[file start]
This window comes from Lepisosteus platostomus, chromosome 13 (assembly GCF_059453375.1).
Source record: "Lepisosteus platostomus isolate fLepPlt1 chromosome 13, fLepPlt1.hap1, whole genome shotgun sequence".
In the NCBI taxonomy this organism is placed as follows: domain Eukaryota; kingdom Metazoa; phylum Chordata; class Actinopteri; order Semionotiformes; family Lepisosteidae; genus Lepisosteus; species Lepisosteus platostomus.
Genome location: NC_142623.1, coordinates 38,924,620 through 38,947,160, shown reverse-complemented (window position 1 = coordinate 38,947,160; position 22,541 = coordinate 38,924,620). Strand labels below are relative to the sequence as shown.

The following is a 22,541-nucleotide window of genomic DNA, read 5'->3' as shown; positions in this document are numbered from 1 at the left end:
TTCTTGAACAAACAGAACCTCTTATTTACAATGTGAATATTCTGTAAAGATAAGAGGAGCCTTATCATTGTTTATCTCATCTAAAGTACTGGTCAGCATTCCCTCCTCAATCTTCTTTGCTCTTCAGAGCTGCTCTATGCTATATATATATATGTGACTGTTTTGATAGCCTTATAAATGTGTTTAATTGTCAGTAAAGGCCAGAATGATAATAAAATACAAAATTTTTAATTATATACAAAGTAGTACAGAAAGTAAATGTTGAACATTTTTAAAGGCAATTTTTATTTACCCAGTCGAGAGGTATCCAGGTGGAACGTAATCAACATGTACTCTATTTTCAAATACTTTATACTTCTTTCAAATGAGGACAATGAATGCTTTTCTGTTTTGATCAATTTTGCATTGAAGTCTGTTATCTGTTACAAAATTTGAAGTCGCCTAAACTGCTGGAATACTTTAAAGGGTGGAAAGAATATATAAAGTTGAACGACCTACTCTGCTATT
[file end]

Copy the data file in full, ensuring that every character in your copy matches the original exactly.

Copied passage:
This window comes from Lepisosteus platostomus, chromosome 13 (assembly GCF_059453375.1).
Source record: "Lepisosteus platostomus isolate fLepPlt1 chromosome 13, fLepPlt1.hap1, whole genome shotgun sequence".
In the NCBI taxonomy this organism is placed as follows: domain Eukaryota; kingdom Metazoa; phylum Chordata; class Actinopteri; order Semionotiformes; family Lepisosteidae; genus Lepisosteus; species Lepisosteus platostomus.
Genome location: NC_142623.1, coordinates 38,924,620 through 38,947,160, shown reverse-complemented (window position 1 = coordinate 38,947,160; position 22,541 = coordinate 38,924,620). Strand labels below are relative to the sequence as shown.

The following is a 22,541-nucleotide window of genomic DNA, read 5'->3' as shown; positions in this document are numbered from 1 at the left end:
TTCTTGAACAAACAGAACCTCTTATTTACAATGTGAATATTCTGTAAAGATAAGAGGAGCCTTATCATTGTTTATCTCATCTAAAGTACTGGTCAGCATTCCCTCCTCAATCTTCTTTGCTCTTCAGAGCTGCTCTATGCTATATATATATATGTGACTGTTTTGATAGCCTTATAAATGTGTTTAATTGTCAGTAAAGGCCAGAATGATAATAAAATACAAAATTTTTAATTATATACAAAGTAGTACAGAAAGTAAATGTTGAACATTTTTAAAGGCAATTTTTATTTACCCAGTCGAGAGGTATCCAGGTGGAACGTAATCAACATGTACTCTATTTTCAAATACTTTATACTTCTTTCAAATGAGGACAATGAATGCTTTTCTGTTTTGATCAATTTTGCATTGAAGTCTGTTATCTGTTACAAAATTTGAAGTCGCCTAAACTGCTGGAATACTTTAAAGGGTGGAAAGAATATATAAAGTTGAACGACCTACTCTGCTATT